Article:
Read barcode and QR code in real time with OpenCV    Source sharing

In the previous section, we learned how to create a Python+OpenCV barcode scanner for a single image.

Our barcode and QR code scanners work well - but the question is, can we detect and decode barcode + QR code in real time?

Let's try. Open a new file named barcode_scanner_video.py, insert the following code:

# Import the required toolkit
from imutils.video import VideoStream
from pyzbar import pyzbar
import argparse
import datetime
import imutils
import time
import cv2

# Create a parameter parser to parse parameters
ap = argparse.ArgumentParser()
ap.add_argument("-o", "--output", type=str, default="barcodes.csv",
 help="path to output CSV file containing barcodes")
args = vars(ap.parse_args())
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In lines 2-8, we import the required toolkit. Recall the above explanation. You should recognize pyzbar,argparse and cv2. We will use VideoStream to process the acquired video frames in an efficient and single threaded manner. If imutils is not installed on your system, just use the following command:

$ pip install imutils
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We then parse an optional command-line parameter -- output, which contains the path to the output result CSV file. The file will contain the time stamp and load of the barcode detected and parsed from the video stream. If this parameter is not specified, the CSV file will be replaced by our current working directory called "barcodes.csv" (lines 11-14).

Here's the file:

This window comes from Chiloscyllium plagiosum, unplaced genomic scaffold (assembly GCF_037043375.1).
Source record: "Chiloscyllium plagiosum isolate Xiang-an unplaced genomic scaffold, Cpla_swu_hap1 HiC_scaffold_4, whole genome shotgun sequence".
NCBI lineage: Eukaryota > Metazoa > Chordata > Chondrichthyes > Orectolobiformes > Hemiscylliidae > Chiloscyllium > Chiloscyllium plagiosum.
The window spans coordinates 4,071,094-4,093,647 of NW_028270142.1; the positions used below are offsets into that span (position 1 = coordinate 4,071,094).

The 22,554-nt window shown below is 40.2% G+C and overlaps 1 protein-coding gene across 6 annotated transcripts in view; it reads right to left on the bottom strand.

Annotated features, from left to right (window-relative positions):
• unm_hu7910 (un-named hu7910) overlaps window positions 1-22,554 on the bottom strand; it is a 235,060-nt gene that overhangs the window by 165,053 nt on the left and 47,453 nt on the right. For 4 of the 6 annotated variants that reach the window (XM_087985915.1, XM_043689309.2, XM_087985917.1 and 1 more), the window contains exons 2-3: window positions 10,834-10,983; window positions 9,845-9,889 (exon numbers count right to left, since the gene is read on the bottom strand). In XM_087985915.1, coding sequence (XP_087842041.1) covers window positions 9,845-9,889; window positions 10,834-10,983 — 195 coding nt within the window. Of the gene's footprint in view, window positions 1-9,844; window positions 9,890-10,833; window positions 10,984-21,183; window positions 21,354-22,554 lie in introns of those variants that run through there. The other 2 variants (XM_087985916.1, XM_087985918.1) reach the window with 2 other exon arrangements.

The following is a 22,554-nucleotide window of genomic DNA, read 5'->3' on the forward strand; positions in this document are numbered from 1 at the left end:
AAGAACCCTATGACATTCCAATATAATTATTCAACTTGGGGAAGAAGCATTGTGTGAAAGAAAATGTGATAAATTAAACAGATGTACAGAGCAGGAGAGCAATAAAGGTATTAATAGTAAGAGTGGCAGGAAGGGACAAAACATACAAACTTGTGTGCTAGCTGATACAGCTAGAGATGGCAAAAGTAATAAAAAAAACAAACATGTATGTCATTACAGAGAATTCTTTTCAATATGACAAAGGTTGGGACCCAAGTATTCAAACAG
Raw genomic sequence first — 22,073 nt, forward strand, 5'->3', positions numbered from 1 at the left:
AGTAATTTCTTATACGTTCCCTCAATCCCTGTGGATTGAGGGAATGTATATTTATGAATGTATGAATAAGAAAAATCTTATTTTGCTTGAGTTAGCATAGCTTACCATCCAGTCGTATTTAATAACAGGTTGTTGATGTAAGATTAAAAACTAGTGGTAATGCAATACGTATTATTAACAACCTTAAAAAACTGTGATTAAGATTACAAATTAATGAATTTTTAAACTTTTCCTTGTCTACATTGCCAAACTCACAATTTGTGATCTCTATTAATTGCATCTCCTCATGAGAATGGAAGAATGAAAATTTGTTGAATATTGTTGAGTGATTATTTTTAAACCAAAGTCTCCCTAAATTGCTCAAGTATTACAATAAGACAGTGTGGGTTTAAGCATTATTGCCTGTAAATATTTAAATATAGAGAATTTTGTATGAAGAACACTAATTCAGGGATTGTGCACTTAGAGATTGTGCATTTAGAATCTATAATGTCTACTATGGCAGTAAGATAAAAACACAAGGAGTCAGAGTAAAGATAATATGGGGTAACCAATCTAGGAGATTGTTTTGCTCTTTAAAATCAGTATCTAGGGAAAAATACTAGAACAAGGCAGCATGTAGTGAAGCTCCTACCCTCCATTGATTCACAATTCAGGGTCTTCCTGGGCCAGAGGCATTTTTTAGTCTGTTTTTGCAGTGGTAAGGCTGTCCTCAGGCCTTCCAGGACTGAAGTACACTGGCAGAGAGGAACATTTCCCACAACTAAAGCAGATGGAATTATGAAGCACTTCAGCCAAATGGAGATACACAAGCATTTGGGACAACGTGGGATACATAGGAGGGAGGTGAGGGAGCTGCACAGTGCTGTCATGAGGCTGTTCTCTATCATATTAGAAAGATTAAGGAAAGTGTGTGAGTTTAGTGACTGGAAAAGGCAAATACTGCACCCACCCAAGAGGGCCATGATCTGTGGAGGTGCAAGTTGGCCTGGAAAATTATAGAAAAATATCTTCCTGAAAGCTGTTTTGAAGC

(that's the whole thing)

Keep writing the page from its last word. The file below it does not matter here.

Here, we initialize the video stream and open the CSV file:

# Initialize the video stream to warm up the camera
print("[INFO] starting video stream...")
# vs = VideoStream(src=0).start()
vs = VideoStream(usePiCamera=True).start()
time.sleep(2.0)

# Open the output CSV file to write and initialize all barcodes found so far
csv = open(args["output"], "w")
found = set()
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In lines 18-19, we initialize and start the video stream. You can use your own USB webcam (lines 18 and 19 without comments) or PiCamera (lines 19 and 18 without comments) if you use raspberry pie (like me).

Source sharing

I chose to use my raspberry pie PiCamera, which will be mentioned in the next section.

Then we wait a few seconds for the camera to warm up (line 20).

We will write all the barcodes and QR codes found to the hard disk as CSV files (make sure not to write them repeatedly). Here is just an example of recording barcodes. Of course, you can do it according to your preferences. For example, after detecting barcodes, read them as:

  • Save it in the SQL database
  • Send it to the server
  • Upload it to the cloud